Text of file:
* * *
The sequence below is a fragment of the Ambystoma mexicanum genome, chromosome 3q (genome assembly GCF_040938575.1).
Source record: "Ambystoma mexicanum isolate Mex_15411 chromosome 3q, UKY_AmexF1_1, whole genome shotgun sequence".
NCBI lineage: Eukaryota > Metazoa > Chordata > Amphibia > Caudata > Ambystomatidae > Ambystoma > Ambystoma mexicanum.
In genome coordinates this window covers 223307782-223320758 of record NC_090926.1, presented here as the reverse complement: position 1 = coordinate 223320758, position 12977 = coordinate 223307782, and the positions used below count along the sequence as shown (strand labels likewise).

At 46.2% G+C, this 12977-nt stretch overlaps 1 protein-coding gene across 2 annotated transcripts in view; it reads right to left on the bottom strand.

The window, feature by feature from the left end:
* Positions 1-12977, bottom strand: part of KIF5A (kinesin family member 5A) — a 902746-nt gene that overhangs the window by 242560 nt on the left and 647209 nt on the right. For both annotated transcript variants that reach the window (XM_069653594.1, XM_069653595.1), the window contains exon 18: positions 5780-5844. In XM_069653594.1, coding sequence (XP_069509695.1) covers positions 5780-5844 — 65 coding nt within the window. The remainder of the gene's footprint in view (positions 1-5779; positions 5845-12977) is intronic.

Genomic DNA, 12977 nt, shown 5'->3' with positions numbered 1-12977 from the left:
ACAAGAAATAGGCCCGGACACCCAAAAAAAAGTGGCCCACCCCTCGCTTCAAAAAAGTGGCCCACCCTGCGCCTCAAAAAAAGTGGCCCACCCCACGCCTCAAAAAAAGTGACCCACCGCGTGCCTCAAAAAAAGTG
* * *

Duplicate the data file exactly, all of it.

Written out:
The sequence below is a fragment of the Ambystoma mexicanum genome, chromosome 3q (genome assembly GCF_040938575.1).
Source record: "Ambystoma mexicanum isolate Mex_15411 chromosome 3q, UKY_AmexF1_1, whole genome shotgun sequence".
NCBI lineage: Eukaryota > Metazoa > Chordata > Amphibia > Caudata > Ambystomatidae > Ambystoma > Ambystoma mexicanum.
In genome coordinates this window covers 223307782-223320758 of record NC_090926.1, presented here as the reverse complement: position 1 = coordinate 223320758, position 12977 = coordinate 223307782, and the positions used below count along the sequence as shown (strand labels likewise).

At 46.2% G+C, this 12977-nt stretch overlaps 1 protein-coding gene across 2 annotated transcripts in view; it reads right to left on the bottom strand.

The window, feature by feature from the left end:
* Positions 1-12977, bottom strand: part of KIF5A (kinesin family member 5A) — a 902746-nt gene that overhangs the window by 242560 nt on the left and 647209 nt on the right. For both annotated transcript variants that reach the window (XM_069653594.1, XM_069653595.1), the window contains exon 18: positions 5780-5844. In XM_069653594.1, coding sequence (XP_069509695.1) covers positions 5780-5844 — 65 coding nt within the window. The remainder of the gene's footprint in view (positions 1-5779; positions 5845-12977) is intronic.

Genomic DNA, 12977 nt, shown 5'->3' with positions numbered 1-12977 from the left:
ACAAGAAATAGGCCCGGACACCCAAAAAAAAGTGGCCCACCCCTCGCTTCAAAAAAGTGGCCCACCCTGCGCCTCAAAAAAAGTGGCCCACCCCACGCCTCAAAAAAAGTGACCCACCGCGTGCCTCAAAAAAAGTG